03/02/2016 - 14:27

Synergy a barrier to investment: Tesla

03/02/2016 - 14:27

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Two niche operators in Western Australia's electricity market have accused the state government of being more concerned with protecting its own interests than creating a truly competitive industry

Synergy a barrier to investment: Tesla
Synergy's Muja power station, an asset many electricity industry players have called for the government to retire.

Two niche operators in Western Australia's electricity market have accused the state government of being more concerned with protecting its own interests than creating a truly competitive industry.

In fresh submissions to the Economic Regulation Authority, two market players have voiced scathing critiques of Synergy’s continuing market dominance more than 12 months into a root and branch reform of WA's wholesale electricity market.

Local player Perth Energy and Singaporean-owned Tesla Corporation were the only two companies to provide comments on the latest stage of the review, an annual report from the ERA to Energy Minister Mike Nahan.

Tesla’s submission spoke of experiencing a challenging three years after making investments in peaking power stations, only to find itself operating in a ‘deteriorating’ market.

“A government predilection for changing market rules to suit its own commercial position highlights to us that private sector investment in power generation is not welcome in Western Australia,” Tesla said in its statement.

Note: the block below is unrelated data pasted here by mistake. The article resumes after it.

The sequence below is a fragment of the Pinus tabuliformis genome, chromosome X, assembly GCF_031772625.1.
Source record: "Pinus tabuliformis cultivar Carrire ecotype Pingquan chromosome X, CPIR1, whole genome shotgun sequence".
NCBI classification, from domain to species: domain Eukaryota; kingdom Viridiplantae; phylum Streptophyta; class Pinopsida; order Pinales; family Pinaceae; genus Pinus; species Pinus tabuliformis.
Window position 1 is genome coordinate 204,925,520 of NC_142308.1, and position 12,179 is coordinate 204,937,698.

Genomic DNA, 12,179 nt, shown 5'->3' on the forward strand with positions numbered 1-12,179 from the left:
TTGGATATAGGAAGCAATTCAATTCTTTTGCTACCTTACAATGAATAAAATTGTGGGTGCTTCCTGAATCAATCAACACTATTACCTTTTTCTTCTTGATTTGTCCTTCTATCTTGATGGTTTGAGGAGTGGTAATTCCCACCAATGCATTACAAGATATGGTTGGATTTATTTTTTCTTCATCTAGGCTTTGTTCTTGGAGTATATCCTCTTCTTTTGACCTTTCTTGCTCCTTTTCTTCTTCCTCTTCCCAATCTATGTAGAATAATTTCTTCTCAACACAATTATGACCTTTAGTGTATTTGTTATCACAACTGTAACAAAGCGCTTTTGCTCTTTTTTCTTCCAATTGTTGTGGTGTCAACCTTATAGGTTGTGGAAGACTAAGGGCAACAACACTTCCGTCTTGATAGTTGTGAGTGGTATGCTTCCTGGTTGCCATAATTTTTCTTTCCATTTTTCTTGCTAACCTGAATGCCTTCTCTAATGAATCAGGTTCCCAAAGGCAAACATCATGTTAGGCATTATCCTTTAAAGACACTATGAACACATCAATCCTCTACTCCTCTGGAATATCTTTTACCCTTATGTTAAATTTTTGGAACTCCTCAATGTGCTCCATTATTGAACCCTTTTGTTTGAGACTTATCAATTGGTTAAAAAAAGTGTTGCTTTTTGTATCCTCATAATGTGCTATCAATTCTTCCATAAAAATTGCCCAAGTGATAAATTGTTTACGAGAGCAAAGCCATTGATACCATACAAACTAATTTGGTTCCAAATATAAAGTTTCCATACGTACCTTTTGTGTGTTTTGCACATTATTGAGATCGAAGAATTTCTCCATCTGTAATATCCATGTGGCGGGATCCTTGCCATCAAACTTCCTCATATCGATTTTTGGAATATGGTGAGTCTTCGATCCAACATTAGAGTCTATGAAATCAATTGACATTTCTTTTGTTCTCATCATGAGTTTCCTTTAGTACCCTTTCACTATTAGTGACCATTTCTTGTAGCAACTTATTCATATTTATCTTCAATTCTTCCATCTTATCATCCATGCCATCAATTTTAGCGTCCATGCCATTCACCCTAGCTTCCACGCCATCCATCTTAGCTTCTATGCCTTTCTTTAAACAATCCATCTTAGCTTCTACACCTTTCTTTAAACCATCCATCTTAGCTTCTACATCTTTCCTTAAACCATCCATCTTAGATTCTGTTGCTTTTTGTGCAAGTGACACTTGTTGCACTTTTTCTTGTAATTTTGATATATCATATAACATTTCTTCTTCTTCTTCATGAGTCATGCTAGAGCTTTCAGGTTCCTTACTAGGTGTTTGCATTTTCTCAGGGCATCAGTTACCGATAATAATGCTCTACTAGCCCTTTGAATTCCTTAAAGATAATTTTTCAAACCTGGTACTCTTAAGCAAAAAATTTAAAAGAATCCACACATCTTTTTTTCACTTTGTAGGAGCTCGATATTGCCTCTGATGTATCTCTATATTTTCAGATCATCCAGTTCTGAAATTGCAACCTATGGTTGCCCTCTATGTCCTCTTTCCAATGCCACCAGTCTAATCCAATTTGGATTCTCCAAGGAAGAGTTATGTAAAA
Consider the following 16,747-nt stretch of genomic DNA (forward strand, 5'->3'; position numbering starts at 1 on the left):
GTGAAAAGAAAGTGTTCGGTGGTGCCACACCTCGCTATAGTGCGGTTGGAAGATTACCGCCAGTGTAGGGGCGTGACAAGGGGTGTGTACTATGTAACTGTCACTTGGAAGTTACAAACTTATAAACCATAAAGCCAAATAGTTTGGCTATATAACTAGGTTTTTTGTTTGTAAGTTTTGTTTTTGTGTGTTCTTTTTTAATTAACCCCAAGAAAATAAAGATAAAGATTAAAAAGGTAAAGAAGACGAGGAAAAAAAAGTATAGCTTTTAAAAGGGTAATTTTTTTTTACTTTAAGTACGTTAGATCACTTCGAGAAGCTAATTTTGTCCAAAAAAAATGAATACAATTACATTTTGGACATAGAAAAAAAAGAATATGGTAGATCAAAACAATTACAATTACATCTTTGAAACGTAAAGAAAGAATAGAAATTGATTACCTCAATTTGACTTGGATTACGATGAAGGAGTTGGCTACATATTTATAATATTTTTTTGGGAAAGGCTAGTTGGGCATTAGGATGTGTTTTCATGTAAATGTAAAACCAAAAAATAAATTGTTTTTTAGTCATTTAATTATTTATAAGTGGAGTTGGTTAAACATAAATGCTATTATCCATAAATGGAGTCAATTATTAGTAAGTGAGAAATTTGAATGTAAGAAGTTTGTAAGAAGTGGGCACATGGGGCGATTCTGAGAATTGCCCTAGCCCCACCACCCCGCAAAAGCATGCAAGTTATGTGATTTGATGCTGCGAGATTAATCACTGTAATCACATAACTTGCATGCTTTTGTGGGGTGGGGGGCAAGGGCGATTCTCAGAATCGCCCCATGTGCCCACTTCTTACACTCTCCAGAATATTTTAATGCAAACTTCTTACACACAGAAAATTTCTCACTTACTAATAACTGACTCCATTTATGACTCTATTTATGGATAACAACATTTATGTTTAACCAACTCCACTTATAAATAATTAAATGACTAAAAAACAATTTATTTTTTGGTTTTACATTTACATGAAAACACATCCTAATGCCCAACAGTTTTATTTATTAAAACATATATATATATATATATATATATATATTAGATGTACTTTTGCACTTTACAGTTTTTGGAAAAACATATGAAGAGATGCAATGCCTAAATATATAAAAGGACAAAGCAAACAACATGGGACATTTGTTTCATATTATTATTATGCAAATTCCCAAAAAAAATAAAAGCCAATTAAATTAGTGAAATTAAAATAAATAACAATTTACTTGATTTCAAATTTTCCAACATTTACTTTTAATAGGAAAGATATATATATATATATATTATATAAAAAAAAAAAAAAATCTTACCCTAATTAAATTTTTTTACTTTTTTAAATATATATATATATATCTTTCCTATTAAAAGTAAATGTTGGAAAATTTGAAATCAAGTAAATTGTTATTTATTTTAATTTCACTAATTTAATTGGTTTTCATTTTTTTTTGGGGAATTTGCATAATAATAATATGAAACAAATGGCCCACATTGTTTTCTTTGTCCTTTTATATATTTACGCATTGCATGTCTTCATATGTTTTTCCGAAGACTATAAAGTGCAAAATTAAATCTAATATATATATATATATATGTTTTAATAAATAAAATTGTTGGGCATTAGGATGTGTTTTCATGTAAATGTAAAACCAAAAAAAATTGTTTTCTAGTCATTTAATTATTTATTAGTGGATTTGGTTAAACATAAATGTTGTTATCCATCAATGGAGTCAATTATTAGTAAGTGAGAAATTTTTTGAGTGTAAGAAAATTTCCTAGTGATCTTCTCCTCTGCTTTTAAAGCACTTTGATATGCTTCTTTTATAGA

After announcing the review in March 2014, Dr Nahan has refused to accept review recommendations that Synergy be split up and sold off.

Tesla said it had anticipated the state government’s review would address the fundamental problems of Synergy’s market dominance and excess generation while incentivising private investors to reduce the amount needing to be drawn from state finances.

“In reality, the (electricity market review) appears to be focused on protecting the value of the state’s energy assets and preventing further investment by private sector investors in WA,” Tesla said.

Tesla said planned changes to the way providers of electricity capacity are paid, which aim to minimise excess capacity in the future, were a distraction not a solution.

“The current (reserve capacity price) formula is not responsible for the persistent surplus of capacity in the WEM," it said.

"The RCP is simply being used as a smokescreen for poor commercial decision-making and policy settings from government and its agencies.

"The way forward for an efficient market is less regulation, less prescription and less government ownership in the electricity market." 

Perth Energy managing director Ky Cao said good reform ideas such as introducing retail contestability (flagged for mid 2018) had been overwhelmed by negative developments on the structural policy side.

Synergy’s market power and the (tariff adjustment payment) subsidy accorded the utility are causing major distortions in the retail market,” Mr Cao said in his submission.

Synergy has tried to hold on to excess capacity only to place the entire industry in a loss making environment.

“But Synergy is willing to do this only because the government has been willing to give it billions in TAP subsidies over the years ($495m in 2013-14 and $386m in 2014-15).

"The effect in the contestable market is akin to predatory pricing.”

Mr Cao called on Synergy to remove 600 megawatts of power by closing old inefficient power plants and for the state-owned entity to be more transparent with its subsidy collection, and profit and loss reporting.

Perth Energy has grave concerns over the general structure of the (wholesale electricity market),” he said. 

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